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Ethics Corner 

Final Rules on Mandatory Disclosure 


By Dorn C. McGrath & Sean M. Connolly 

The April 2008 Ethics Corner, “New Rules For Federal Contracts,” explained the Federal Acquisition Regulations (FAR) mandate for contractor codes of ethics effective Dec. 24, 2007. Although the ethics program provisions required attention and implementation, they were largely unobjectionable.

By contrast, additional changes to the same ethics program rules were proposed in November 2007, as requested by the Department of Justice and later mandated by Congress. This included highly controversial “self-reporting” requirements. This proposal to impose a system of “mandatory voluntary disclosure” on government contractors triggered much discussion in 2008.

There was some hope that the final rules would represent a balanced and well thought-out approach to ethics and compliance, rather than a blanket self-reporting of any possible occurrence of a criminal law or civil False Claims Act (FCA) violation. That hope was dispelled with the publication of the final self-report rules on Nov. 12, 2008. (FAR Case 2007-006, Contractor Business Ethics Compliance Program and Disclosure Requirements, found at 73 Fed. Reg. 67,064.)

Effective Dec. 12, 2008, government contractors will face what rule authors characterize as a “sea change” in how government enforcement authorities expect to govern in the future. The final rules require new standard contract clause language for contracts projected to exceed $5 million and 120 days of performance and extend to small businesses, commercial item contracts, and contracts performed entirely overseas. Subcontracts also are covered, requiring prime contractors to “flow down” the self-disclosure and related requirements.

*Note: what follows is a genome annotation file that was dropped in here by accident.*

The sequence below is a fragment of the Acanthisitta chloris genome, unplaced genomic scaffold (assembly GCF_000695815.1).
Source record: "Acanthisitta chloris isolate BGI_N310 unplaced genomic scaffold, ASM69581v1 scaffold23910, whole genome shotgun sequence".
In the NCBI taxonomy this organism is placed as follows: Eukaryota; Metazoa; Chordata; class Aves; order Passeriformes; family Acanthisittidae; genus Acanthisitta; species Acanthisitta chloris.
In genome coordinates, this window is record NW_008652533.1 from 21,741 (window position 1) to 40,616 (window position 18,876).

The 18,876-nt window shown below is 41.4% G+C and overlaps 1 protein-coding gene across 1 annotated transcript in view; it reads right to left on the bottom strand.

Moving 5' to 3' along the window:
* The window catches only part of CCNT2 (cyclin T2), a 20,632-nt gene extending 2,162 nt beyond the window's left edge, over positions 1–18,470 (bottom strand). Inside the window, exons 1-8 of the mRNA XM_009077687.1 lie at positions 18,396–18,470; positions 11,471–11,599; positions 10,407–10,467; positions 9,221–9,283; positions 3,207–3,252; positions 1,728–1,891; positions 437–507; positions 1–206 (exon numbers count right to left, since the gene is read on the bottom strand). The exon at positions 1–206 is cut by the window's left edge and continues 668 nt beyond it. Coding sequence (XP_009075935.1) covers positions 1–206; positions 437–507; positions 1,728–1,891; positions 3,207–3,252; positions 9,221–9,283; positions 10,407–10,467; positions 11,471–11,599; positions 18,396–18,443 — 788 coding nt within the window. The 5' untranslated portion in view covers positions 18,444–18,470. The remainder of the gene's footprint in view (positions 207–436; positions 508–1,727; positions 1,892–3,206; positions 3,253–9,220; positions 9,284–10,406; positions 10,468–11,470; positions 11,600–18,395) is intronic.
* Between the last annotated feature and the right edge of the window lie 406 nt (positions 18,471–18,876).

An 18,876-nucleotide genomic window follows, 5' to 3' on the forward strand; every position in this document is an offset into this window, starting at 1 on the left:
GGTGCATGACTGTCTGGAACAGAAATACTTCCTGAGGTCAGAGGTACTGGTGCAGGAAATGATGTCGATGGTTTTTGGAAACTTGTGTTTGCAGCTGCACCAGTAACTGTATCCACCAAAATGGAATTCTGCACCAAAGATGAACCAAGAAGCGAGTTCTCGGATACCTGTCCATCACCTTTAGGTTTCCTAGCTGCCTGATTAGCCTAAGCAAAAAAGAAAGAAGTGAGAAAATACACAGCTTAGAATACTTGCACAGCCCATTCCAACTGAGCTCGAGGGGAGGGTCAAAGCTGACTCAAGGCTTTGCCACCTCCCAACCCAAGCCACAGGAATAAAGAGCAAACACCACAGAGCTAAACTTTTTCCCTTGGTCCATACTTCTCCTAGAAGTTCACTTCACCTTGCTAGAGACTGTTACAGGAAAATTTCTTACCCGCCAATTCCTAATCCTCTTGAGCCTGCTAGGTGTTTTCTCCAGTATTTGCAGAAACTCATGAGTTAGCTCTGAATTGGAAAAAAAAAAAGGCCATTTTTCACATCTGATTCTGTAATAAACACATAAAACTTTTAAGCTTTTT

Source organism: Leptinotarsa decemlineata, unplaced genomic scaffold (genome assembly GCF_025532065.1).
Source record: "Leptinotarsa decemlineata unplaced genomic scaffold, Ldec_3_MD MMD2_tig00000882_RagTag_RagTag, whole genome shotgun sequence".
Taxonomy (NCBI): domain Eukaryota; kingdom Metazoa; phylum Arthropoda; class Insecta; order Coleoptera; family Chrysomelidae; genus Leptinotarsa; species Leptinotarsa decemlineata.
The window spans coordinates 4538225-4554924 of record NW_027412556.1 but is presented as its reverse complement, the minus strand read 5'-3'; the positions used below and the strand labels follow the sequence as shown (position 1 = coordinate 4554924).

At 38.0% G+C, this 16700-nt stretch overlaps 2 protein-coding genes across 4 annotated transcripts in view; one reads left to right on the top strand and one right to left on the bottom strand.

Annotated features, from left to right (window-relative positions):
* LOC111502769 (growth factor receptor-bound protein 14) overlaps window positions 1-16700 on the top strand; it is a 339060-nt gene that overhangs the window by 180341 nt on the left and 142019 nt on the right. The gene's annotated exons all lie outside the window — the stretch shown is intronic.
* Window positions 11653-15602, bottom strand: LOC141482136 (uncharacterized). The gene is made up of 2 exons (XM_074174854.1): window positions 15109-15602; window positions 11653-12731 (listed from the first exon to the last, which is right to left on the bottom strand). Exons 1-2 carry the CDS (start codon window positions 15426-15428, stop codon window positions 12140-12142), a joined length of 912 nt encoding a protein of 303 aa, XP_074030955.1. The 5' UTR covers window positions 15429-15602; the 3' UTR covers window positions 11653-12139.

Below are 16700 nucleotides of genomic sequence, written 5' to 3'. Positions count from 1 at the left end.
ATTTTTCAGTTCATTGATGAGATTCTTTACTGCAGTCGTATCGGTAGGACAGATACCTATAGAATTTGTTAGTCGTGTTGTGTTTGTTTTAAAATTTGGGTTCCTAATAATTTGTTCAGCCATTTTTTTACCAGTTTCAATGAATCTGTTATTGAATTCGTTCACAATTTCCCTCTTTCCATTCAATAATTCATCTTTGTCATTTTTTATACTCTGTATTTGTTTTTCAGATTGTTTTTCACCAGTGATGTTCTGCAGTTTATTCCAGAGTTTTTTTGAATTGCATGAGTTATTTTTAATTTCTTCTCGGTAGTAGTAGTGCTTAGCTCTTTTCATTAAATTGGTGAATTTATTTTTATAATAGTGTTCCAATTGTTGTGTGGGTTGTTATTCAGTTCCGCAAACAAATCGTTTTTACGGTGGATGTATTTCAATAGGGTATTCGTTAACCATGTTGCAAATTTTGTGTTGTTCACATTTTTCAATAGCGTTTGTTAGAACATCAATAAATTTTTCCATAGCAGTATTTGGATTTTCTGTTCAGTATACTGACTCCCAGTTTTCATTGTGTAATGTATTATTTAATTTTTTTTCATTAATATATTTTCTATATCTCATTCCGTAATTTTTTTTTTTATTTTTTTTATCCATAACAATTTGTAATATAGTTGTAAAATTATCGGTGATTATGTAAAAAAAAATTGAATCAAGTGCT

Casting inspector generals as the focal point for contract administration issues represents the most dramatic change. Contractors must now self-report to the IGs where there is “credible evidence” of FCA and federal criminal law violations (involving fraud, conflict of interest, bribery, or gratuities). This will have a huge effect on contract administration, for both contractors and the government’s contracting officers. The new rules will drive contractors to seek legal analysis of issues historically resolved informally with the contracting officer. Going forward, informal resolution with contracting officers may not be a viable option, at least until the cognizant IG has reviewed the language and performance of contract work, and formed legal opinions on myriad procurement issues.

More now than before, contractors must gauge accurately what constitutes “credible evidence” of those violations covered by the rules. This obligation cannot be easily ignored. The new rules call for suspension or debarment for “knowing failure” to make timely disclosures. The suspension and debarment regulations do not limit mandatory self-disclosure to FCA and federal criminal law violations. Any “significant overpayment” now triggers this obligation. The suspension and debarment rule appears to be retroactive, and applies to any government contracts, including contracts entered before the rule’s effective date and until three years after final contract payment.